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The picture of Abraham Lincoln given herewith has a State reputation in Indiana, it is called the "Justice" picture, from the name of its owner, James M. Justice. Mr Justice died at his home in Longsport, Ind., in 1889,



and the portrait was left by will to his daughters, Mrs. A C. Patterson and Miss Maibelle Justice, who now reside in Chicago. Mr. Justice's death was sudden and he left no written record of the history of the picture. Its prsent owners say it was painted in 1860 and was carried as a banner through the campaign of that year. It is about 6x10 feet and the figure of Lincoln is a little larger than life size. It was attached to a pole and not stretched. The name of the artist is supposed to be Chambers, and he is said to have been Lincoln's personal friend. James M. Justice first saw it during the war, when it was carried by a regiment of Indiana volunteers in which he had enlisted. The banner was hooted by the Southerners wherever they saw it. It was twice captured and recaptured. When recaptured it had a bullethole through the forebead and had been slashed by knives. It was captured a third time, and Mr, Justce lost track of it for several years. He was determined to get it, however, and finally found it after the war in an old warehouse in Georgia among the effects of a man who had been killed in battle. Mr, Justice restored it, had it framed, and gave it the place of honor in his law office in Monticello, Ind. Later he moved to Logansport, Ind., where the picture remained until recently. In Indiana the picture has been carried in many Republican campaigns, and the old soldiers know it well. It has been in the Justice family for twenty-six years.



Four cow and seven years ago our fathers. brought forth on this continent, tion, conceives in Liberty,

a new pas

and dedicated

to the proposition that all men are cres ated equal.

Now we are engaged in a great curl was; testing whether that nation, or any nations as conceived and po dedicated, can long englene. Me ars met on a great battle field of that war. We have come to dedicats a portion of that feed, final reating "place for those who here gave their lives that that nation might live. It is attor gether fitting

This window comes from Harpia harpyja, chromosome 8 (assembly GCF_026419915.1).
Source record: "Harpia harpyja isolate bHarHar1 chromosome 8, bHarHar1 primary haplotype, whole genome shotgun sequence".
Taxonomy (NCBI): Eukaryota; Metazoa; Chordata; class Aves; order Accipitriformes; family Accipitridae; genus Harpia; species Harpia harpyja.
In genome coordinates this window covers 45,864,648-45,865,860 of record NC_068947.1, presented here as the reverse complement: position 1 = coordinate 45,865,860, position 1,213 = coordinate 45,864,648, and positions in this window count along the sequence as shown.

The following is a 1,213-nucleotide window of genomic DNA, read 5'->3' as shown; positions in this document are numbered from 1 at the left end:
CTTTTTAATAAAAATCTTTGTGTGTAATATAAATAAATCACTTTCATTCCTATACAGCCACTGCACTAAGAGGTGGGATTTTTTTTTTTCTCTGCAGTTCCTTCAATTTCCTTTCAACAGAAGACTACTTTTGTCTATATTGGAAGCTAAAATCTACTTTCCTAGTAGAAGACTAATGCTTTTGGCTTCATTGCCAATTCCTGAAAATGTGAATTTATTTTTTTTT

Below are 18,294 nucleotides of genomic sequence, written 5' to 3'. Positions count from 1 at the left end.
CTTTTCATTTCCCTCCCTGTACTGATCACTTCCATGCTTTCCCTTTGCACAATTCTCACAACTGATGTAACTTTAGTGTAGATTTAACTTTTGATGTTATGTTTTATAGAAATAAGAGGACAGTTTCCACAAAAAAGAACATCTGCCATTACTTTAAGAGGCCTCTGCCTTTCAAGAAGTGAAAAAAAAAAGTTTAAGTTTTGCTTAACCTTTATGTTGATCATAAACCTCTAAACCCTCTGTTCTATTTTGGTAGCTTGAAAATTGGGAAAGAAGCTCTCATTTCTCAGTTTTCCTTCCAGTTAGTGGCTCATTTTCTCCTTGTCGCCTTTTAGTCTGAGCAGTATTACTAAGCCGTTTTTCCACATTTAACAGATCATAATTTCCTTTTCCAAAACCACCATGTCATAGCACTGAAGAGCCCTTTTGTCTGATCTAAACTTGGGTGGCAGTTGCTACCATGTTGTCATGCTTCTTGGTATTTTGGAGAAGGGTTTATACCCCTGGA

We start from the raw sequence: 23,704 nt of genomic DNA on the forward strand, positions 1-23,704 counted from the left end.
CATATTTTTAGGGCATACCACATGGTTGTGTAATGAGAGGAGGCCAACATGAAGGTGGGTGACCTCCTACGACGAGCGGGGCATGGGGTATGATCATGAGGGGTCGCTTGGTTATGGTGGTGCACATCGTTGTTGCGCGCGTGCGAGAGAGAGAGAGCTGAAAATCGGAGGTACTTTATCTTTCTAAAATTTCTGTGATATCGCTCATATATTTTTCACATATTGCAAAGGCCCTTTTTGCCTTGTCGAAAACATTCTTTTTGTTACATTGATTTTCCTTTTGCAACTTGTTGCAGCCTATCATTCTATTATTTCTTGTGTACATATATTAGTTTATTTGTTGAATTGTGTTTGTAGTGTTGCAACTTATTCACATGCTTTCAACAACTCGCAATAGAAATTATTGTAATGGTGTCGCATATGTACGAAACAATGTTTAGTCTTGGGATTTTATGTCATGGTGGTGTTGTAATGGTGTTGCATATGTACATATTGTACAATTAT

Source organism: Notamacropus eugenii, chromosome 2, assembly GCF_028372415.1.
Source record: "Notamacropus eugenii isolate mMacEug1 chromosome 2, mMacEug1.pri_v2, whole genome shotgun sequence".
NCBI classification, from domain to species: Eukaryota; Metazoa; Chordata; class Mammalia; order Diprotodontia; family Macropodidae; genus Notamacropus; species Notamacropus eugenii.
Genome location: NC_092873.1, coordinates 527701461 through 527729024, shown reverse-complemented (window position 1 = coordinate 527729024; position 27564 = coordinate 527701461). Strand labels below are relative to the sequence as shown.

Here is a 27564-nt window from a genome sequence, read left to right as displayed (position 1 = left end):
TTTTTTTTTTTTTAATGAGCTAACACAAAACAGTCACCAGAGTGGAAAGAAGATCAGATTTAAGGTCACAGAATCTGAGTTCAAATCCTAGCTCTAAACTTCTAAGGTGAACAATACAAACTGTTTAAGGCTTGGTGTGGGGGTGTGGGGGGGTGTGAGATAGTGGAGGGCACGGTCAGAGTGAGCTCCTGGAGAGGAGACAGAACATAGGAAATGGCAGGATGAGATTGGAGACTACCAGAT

do this.

But, in a

as a

and proper that we should

longer sanse, we can not dadis

The bravo mew live

cats - we can not consecratum we can not

hallows thes


ground, and dease, who stringgles here have cone,



secrated to, for above our poor power to ado or detract, the world will littls nots, now long remember what we pay here, but it can never forget what they did her. It is for as the living, rather, to be dicated here to the unfinished work which they who fou=gho her have thus far so nobly, adwawbed It is rather for us to be here dedicated is the great task remuning before us _ that from these honored dead we take increased devotion to that cause for which they gave the fast full measure of devotion_that we here highly resclve that these dead shallo por have diewe en vain - that this nation, God, shall have a new birth of frees. dom and that government of the peoper, by the people, for the people, shall not pers ish from the ea the



19. 186.3.

Abraham Lincold.


93 Washington Street, . CHICAGO.

All handsomely bound in the best English and American cloths, with full silver embossed side and back stamp; uniform in style of binding. Together making a handsome library, or, separately, making handsome center table volumes. Price, $1.00 each. Sent postpaid.


volume, complete; new 1895 edition; handsomely illustrated;
473 pages.
Containing the many witty, pointed and un-
equalled stories as told by Mr. Lincoln, including Early life
stories; Professional life stories; White House and War
stories; also presenting the full text of the popular Speeches
of Mr. Lincoln on the great questions of the age, including
his "First Political Speech;" "Rail Splitting Speech;"
Great Debate with Douglas;" and his Wonderful Speech
at Gettysburg; etc., etc.; and including his two great Inaug-
urals, with many grand illustrations. An instructive and
valuable Book,

OODY'S ANECDOTES; 210 pages. Containing several hundred interesting stories, told by the great evangelist, D. L. Moody, in his wonderful work in Europe and America. Hundreds of thousands of copies have been sold. Illustrated with excellent engravings of Messrs. Moody, Sankey, Whittle and Bliss. "A book of anecdotes which have thrilled hundreds of thousands."Pittsburg Banner.

Vol. II; 340 pages. Sam Jones is pro-
nounced "one of the most sensational
preachers in the world, and yet among
the most effective." His sermons are
characterized by clearness, point and great common sense,
including "hits" that ring like guns. Printed in large type,
and illustrated with engravings of Sam Jones and Sam
Small; complete in two volumes.

SAM JONES' ANECDOTES; 300 pages. An exceedingly interesting and entertaining volume, containing the many telling and effective stories told by Mr. Jones in his sermons. They strike in all directions, and always impart good moral lessons that cannot be misunderstood. Adapted for the young and old. A book which everybody can enjoy.

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MISTAKES OF INGERSOLL; and His Answers complete; newly revised popular (1895) edition; illustrated; 482 pages. Containing the full replies of Prof. Swing, Judge Black, J. Munro Gibson, D. D., Chaplain McCabe, Bishop Cheney, Dr. Thomas, Dr. Maclauglan, Dr. Goodwin and other eminent Scholars, to Ingersoll's Lectures on the "Mistakes of Moses," "Skulls," "What Shall We Do to be Saved?" and "Thomas Paine," to which is appended in full these Ingersoll lectures and his replies. A fair presentation of the full discussion.

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